MILES DAVIS — Miles in the Sky

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MILES DAVIS - Miles in the Sky cover
4.19 | 31 ratings | 2 reviews
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Album · 1968

Filed under Post Bop


A1 Stuff
A2 Paraphernalia
B1 Black Comedy
B2 Country Son

Total Time: 51:04


Miles Davis — trumpet
Wayne Shorter — tenor saxophone
Herbie Hancock — piano, electric piano on "Stuff"
George Benson — electric guitar on "Paraphernalia"
Ron Carter — bass, electric bass on "Stuff"
Tony Williams — drums

About this release

Columbia ‎– CS 9628 (US)

Rec. January 16, 1968; May 15-16-17, 1968

Thanks to snobb, Abraxas for the updates


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Sean Trane
With its psych artwork as a warning and to be truthful, I always thought this album should've come past FDK as it is more prog than the previous, but I shall stop my revisionism there. Recorded entirely with Herbie Hancock and Ron Cater on electric instruments, Miles is also toying with wa-wah effects on his trumpets (something I find less evident with FDK), Tony Williams is starting to hit those drums in a rockier fashion and just four tracks to grave this album. I never saw the vinyl of this album (never really looked for it either), but I wonder about the track listing on which side and their respective original lengths. I have a hard time believing that the 17-mins Stuff would fit with the 12-mins+ Paraphernalia (adding up to a whopping almost 30-mins), while the flipside would only amount to 21 minutes. It would seem more likely that the shorter 7-mins+Black Comedy skipped/exchanged with Paraphernalia. In either case, the Cd version doesn't seem to care, starting on the phenomenal Stuff, probably the closest Miles ever got to jazz-rock (some would say soul-jazz, but not me) with his 60's quintet, If Hancock is great on his electric piano, Tony Williams is pounding them skins like a rock drummer, Ron Carter is not yet on electric bass. However in the following track, George Benson guests on electric guitar (yessir, you read me fine and if you don't believe, it says so on the sleeve), but the track is closer to standard jazz than Stuff.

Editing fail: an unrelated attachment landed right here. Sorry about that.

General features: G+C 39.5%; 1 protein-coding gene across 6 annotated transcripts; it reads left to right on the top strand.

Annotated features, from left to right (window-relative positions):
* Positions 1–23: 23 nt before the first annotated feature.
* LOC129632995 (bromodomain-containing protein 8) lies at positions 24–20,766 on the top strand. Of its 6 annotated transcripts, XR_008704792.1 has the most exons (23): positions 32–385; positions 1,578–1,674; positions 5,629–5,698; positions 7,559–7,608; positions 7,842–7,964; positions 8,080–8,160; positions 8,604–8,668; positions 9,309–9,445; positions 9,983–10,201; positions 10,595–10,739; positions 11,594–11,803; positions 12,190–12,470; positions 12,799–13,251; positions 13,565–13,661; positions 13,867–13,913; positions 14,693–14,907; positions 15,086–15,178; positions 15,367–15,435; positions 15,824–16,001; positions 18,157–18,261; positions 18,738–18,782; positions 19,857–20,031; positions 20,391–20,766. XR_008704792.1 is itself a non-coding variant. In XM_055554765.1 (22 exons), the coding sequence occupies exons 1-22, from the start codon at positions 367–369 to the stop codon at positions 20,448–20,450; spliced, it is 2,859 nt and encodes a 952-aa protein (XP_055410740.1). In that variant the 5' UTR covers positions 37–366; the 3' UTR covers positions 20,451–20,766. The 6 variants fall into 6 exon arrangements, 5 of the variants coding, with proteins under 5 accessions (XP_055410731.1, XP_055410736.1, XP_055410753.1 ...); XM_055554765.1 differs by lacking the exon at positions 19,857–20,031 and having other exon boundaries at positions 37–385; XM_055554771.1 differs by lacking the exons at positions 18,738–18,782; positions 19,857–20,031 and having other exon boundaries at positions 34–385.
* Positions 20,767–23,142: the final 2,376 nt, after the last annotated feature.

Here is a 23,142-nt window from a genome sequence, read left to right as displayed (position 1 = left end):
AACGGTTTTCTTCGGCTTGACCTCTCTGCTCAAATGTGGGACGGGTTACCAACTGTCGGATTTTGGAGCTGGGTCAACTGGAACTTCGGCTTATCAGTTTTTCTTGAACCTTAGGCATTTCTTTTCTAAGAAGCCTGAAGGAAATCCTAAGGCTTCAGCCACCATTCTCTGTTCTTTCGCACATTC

Another reason I think the Williams-penned Black Comedy should've been on the other side is that Williams pounds again the skin as hard as in Stuff, although we're again closer to "normal jazz", but there is an unusual amount of energy for that type of jazz (as there would be even more in Frelon Brun of the following FDK) and that's probably part of what scared most purists as well. Country Son is an interesting three part track, with one clearly rock (that means 4/4 in jazz terms) section, divided by two solo interludes from HH. It might appear a little improvised to the rest of the album... and it is!!! Great Williams drumming again. He's the unsung hero of this album.

I have seen recently that this album got a remaster reissue with two alternate take of existing tracks. It's up to you to see if the upgrade is worth it. Personally this album is my personal fave from the 60's quintet (should you only have one from that period, that's the one) and it is probably easiest to jump from MITS to IASW, than from FDK to see Miles' progression.